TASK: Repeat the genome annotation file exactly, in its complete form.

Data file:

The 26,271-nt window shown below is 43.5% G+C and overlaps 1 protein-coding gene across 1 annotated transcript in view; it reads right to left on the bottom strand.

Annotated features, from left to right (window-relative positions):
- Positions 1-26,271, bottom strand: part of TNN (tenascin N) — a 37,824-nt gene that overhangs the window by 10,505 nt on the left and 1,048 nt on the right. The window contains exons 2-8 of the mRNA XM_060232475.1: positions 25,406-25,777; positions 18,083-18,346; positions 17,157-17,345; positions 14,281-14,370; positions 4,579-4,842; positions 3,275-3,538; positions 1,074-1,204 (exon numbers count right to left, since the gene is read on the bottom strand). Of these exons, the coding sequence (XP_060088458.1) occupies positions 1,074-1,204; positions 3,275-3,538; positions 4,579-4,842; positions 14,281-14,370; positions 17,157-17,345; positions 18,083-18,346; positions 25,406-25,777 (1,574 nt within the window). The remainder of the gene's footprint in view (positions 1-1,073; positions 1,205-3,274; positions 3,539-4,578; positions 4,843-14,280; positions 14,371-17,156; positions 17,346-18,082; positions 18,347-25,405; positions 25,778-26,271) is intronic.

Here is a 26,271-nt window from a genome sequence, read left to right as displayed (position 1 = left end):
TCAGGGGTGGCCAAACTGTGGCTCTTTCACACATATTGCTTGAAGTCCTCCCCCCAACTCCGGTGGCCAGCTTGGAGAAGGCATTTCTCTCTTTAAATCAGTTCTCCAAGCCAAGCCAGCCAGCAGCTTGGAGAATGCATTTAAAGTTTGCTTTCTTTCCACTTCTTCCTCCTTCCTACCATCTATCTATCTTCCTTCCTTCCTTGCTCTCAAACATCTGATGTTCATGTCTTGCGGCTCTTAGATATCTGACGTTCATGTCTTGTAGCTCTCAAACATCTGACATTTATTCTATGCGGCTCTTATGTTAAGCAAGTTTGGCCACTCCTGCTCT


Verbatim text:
The 26,271-nt window shown below is 43.5% G+C and overlaps 1 protein-coding gene across 1 annotated transcript in view; it reads right to left on the bottom strand.

Annotated features, from left to right (window-relative positions):
- Positions 1-26,271, bottom strand: part of TNN (tenascin N) — a 37,824-nt gene that overhangs the window by 10,505 nt on the left and 1,048 nt on the right. The window contains exons 2-8 of the mRNA XM_060232475.1: positions 25,406-25,777; positions 18,083-18,346; positions 17,157-17,345; positions 14,281-14,370; positions 4,579-4,842; positions 3,275-3,538; positions 1,074-1,204 (exon numbers count right to left, since the gene is read on the bottom strand). Of these exons, the coding sequence (XP_060088458.1) occupies positions 1,074-1,204; positions 3,275-3,538; positions 4,579-4,842; positions 14,281-14,370; positions 17,157-17,345; positions 18,083-18,346; positions 25,406-25,777 (1,574 nt within the window). The remainder of the gene's footprint in view (positions 1-1,073; positions 1,205-3,274; positions 3,539-4,578; positions 4,843-14,280; positions 14,371-17,156; positions 17,346-18,082; positions 18,347-25,405; positions 25,778-26,271) is intronic.

Here is a 26,271-nt window from a genome sequence, read left to right as displayed (position 1 = left end):
TCAGGGGTGGCCAAACTGTGGCTCTTTCACACATATTGCTTGAAGTCCTCCCCCCAACTCCGGTGGCCAGCTTGGAGAAGGCATTTCTCTCTTTAAATCAGTTCTCCAAGCCAAGCCAGCCAGCAGCTTGGAGAATGCATTTAAAGTTTGCTTTCTTTCCACTTCTTCCTCCTTCCTACCATCTATCTATCTTCCTTCCTTCCTTGCTCTCAAACATCTGATGTTCATGTCTTGCGGCTCTTAGATATCTGACGTTCATGTCTTGTAGCTCTCAAACATCTGACATTTATTCTATGCGGCTCTTATGTTAAGCAAGTTTGGCCACTCCTGCTCT